27 December, 2007

Christmas books

Hope all my readers had a good Christmas - and got the books they wanted...

19 December, 2007

More French stuff

Finally, two books for my course: Madame Bovary and Germinal. Both brilliant, and both re-reads, although I liked Madame Bovary far more now than I did when I was seventeen. (At the time I was rather earnestly political and thought Emma should pull herself together, stop moping about reading novels, and count her blessings, rather like the curé in the novel.) [83]

Germinal is also fantastic, although I still appreciate it mainly for the same reasons I did when I was seventeen: it's so brutal and angry, and Étienne is such a fantastic, human hero. [84]

And the rest

Quick catch-up of other books, as I probably won't get round to a longer post for them: The Tudors, by Christopher Morris (not that one), a short books about the Tudor Kings and Queens, the lastest Stephanie Plum book by Janet Evanovish, which was good fun but much like all the other Stephanie Plum books, and Wicked, by Gregory Maguire, which didn't really work. [79] [80] [81]

However, on various people's recommendations,I read and loved Meg Rosoff's How I live now, which was a lovely, sad novel about a teenage girl who moves from New York to Britain and gets caught up in a war. I thought this was wonderful and really want to read her other book now. [82]

15 December, 2007

Modern german novels

I haven't been updating this as much as I should, but other stuff has been keeping me busy. Anyway, I've been reading German stuff and really enjoying it, especially as it's all been very short. I love short novels and novellas.

Wolfgang Koeppen's Death in Rome, which was short and chilling and bitterly angry, an examination of Germany after the war. Four men reunite in Rome: a former Nazi mayor, now democratically elected Bürgermeister and his brother, a former SS-man now wanted for war crimes, and their respective sons, a conductor and a priest. As a discussion of what Germany and the Germans are, it's pretty brutal, but the structure and balance of the book is wonderful: a review I saw described it as 'choreographed like a ballet'. I want to read his other books about post-war Germany, Pigeons on the grass and The hothouse, but only found A sad affair in the library, his novel about a true life obsession with a cabaret singer. Not such an interesting theme or gripping book, but a fab Weimar-decadence atmosphere: even ze orchestra are beautiful. Thanks to N for the initial recommendation of Death in Rome. [74] [75]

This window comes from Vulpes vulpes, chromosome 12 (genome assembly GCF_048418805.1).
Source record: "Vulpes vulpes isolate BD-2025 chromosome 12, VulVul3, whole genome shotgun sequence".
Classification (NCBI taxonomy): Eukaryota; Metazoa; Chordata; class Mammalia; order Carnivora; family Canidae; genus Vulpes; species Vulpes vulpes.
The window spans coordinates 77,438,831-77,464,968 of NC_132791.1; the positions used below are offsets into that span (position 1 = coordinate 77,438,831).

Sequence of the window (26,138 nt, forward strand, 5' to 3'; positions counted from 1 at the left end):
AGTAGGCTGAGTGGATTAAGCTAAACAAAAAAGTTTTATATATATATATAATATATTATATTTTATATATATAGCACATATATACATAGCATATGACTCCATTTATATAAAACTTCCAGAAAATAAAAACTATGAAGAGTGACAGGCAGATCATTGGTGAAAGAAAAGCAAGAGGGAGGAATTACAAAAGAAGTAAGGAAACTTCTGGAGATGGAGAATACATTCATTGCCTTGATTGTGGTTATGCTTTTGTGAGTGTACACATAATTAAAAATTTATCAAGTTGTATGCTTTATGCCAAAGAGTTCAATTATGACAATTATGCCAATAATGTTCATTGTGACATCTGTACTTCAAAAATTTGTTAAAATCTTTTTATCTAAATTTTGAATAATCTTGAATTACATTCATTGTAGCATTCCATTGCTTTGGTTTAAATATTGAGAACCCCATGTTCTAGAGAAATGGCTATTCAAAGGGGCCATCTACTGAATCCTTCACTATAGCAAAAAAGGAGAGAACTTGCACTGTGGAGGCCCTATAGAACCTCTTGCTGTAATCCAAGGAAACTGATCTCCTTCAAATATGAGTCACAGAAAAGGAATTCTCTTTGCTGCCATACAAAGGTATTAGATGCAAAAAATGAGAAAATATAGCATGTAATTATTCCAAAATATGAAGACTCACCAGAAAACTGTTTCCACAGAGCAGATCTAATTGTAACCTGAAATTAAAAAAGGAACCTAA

Two more books of Joseph Roth's (I seem to be reading my way through his complete works, but he's so brilliant, it's great). Left and right, a novel about two brothers during the rise of the Nazis, and some of Roth's journalism from 1920s Berlin, collected as What I saw. The journalism is great and really captures the uneasiness of the time, as well as being funny. [76] [77]

And another German writer, another short book, and another recommendation from a friend, Stefan Zweig's Twilight, which was charming and sad. [78]

06 December, 2007

Politics and music

A little book, more like a pamphlet, called When ol' blue eyes was a red, which was a valiant attempt to save Sinatra from his older, Reagan embracing, 'That's Dr Sinatra, you little bimbo' right-wing image, and make a case for him being a subversive leftie in his youth. It's not a very good case. He was a pretty good guy in his youth; he made several prominent stands against racism long before the civil rights movement was really big, and it's well documented that he was a generous, liberal guy who gave generously to some left causes. Betsy Blair, Gene Kelly's first wife, who was very left wing, enough that she was blacklisted, described him as a 'good democrat', and that's alway been my impression of him too. This book tries to stretch it out into something more and doesn't really succeed. [72]

Rednecks and bluenecks, a book about the politics of country music, was very interesting: it starts with the reception that the Dixie Chicks got in the US when they made a joke about George Bush, and then interviews a whole lot of country musicians about their politics. It paints a very interesting picture of American society and what seem like great fractures based on moral and political beliefs, and made me want to track down quite a lot of coutry music (i only really know the older, schmaltzy stuff). [73]